Melasma is a common skin condition that causes brown to gray-brown patches which usually appear on the face. The cheeks, bridge of nose, forehead, chin and upper lip are places where melasma is likely to form. It can also develop on the forearms and neck. Most melasma occurs in women. Only 10 percent of those affected are men. People with darker skin tones, including those of Latin, Asian, Indian, Middle Eastern and Mediterranean descent tend to have melasma more than others.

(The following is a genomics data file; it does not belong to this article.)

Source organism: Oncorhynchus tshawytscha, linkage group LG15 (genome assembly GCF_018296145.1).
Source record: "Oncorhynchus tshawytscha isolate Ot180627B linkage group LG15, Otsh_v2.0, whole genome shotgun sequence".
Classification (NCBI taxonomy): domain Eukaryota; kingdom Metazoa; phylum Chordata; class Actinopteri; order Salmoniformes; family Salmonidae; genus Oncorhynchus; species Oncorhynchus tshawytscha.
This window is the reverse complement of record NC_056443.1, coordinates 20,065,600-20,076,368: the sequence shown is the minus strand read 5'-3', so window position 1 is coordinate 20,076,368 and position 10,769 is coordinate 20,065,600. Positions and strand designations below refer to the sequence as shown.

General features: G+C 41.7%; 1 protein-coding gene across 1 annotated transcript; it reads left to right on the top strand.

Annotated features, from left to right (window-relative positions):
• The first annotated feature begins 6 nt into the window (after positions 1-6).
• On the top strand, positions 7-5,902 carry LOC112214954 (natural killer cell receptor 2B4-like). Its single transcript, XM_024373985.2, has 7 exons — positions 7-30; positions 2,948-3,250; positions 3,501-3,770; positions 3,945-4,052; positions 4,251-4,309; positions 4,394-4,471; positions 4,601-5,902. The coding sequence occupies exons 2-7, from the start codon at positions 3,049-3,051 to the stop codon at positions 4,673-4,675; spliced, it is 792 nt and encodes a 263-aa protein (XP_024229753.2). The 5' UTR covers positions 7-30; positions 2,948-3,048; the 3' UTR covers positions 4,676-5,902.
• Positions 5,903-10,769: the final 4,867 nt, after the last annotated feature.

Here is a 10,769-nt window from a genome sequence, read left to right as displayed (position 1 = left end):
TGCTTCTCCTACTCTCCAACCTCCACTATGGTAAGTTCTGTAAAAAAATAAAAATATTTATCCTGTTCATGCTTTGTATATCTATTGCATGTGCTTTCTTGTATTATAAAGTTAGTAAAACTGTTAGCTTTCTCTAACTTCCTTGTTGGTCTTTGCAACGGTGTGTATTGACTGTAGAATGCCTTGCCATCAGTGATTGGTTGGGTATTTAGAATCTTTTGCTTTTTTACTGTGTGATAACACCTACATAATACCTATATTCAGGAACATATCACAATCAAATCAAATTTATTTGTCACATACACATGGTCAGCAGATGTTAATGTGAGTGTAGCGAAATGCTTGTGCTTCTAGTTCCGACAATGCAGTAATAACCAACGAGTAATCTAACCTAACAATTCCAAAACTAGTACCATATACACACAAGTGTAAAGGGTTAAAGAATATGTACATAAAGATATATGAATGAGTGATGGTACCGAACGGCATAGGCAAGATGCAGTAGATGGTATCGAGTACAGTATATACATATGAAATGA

Pregnancy, birth control pills, cosmetics, hormone therapy, certain drugs (which make the skin more susceptible to light damage), anti-seizure medication and sun exposure often trigger melasma. Melasma is so common during pregnancy that it is often called chloasma, or the “mask of pregnancy”. Sun exposure can trigger melasma because the pigment-producing cells in the skin (melanocytes) are stimulated by ultraviolet (UV) light from the sun. People with skin of color have more active melanocytes than those with light skin so they produce more pigment. This production increases when stimulated by light exposure or rising hormone levels. It only takes a small amount of sun exposure for melasma to return after fading.